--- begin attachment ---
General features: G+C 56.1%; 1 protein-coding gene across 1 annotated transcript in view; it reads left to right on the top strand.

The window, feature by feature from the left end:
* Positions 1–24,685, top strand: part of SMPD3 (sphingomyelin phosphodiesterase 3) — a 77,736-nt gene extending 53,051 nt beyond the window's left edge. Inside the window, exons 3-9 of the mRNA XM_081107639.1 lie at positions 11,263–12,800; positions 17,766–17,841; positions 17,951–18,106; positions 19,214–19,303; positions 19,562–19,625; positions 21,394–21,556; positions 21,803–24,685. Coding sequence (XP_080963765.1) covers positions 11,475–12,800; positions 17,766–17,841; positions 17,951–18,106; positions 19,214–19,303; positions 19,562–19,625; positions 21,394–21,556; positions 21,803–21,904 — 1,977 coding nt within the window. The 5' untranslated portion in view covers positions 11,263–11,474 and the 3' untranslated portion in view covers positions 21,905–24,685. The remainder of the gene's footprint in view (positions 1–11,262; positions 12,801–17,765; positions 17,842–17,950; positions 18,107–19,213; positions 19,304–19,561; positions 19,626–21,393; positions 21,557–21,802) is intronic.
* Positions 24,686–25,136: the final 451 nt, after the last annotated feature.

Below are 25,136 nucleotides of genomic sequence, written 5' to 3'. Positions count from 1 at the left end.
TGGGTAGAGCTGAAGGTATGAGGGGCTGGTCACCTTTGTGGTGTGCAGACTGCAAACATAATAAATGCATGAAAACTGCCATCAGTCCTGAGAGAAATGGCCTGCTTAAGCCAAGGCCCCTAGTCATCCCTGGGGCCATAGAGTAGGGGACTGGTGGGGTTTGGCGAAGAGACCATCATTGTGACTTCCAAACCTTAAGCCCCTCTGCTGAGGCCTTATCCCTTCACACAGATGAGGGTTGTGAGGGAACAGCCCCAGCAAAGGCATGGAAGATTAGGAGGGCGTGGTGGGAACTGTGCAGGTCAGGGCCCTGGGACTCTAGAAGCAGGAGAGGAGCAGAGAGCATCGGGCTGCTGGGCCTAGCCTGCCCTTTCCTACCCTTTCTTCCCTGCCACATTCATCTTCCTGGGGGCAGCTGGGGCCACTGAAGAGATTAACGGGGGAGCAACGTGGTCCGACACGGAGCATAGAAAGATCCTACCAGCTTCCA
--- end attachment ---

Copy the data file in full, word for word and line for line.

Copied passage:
General features: G+C 56.1%; 1 protein-coding gene across 1 annotated transcript in view; it reads left to right on the top strand.

The window, feature by feature from the left end:
* Positions 1–24,685, top strand: part of SMPD3 (sphingomyelin phosphodiesterase 3) — a 77,736-nt gene extending 53,051 nt beyond the window's left edge. Inside the window, exons 3-9 of the mRNA XM_081107639.1 lie at positions 11,263–12,800; positions 17,766–17,841; positions 17,951–18,106; positions 19,214–19,303; positions 19,562–19,625; positions 21,394–21,556; positions 21,803–24,685. Coding sequence (XP_080963765.1) covers positions 11,475–12,800; positions 17,766–17,841; positions 17,951–18,106; positions 19,214–19,303; positions 19,562–19,625; positions 21,394–21,556; positions 21,803–21,904 — 1,977 coding nt within the window. The 5' untranslated portion in view covers positions 11,263–11,474 and the 3' untranslated portion in view covers positions 21,905–24,685. The remainder of the gene's footprint in view (positions 1–11,262; positions 12,801–17,765; positions 17,842–17,950; positions 18,107–19,213; positions 19,304–19,561; positions 19,626–21,393; positions 21,557–21,802) is intronic.
* Positions 24,686–25,136: the final 451 nt, after the last annotated feature.

Below are 25,136 nucleotides of genomic sequence, written 5' to 3'. Positions count from 1 at the left end.
TGGGTAGAGCTGAAGGTATGAGGGGCTGGTCACCTTTGTGGTGTGCAGACTGCAAACATAATAAATGCATGAAAACTGCCATCAGTCCTGAGAGAAATGGCCTGCTTAAGCCAAGGCCCCTAGTCATCCCTGGGGCCATAGAGTAGGGGACTGGTGGGGTTTGGCGAAGAGACCATCATTGTGACTTCCAAACCTTAAGCCCCTCTGCTGAGGCCTTATCCCTTCACACAGATGAGGGTTGTGAGGGAACAGCCCCAGCAAAGGCATGGAAGATTAGGAGGGCGTGGTGGGAACTGTGCAGGTCAGGGCCCTGGGACTCTAGAAGCAGGAGAGGAGCAGAGAGCATCGGGCTGCTGGGCCTAGCCTGCCCTTTCCTACCCTTTCTTCCCTGCCACATTCATCTTCCTGGGGGCAGCTGGGGCCACTGAAGAGATTAACGGGGGAGCAACGTGGTCCGACACGGAGCATAGAAAGATCCTACCAGCTTCCA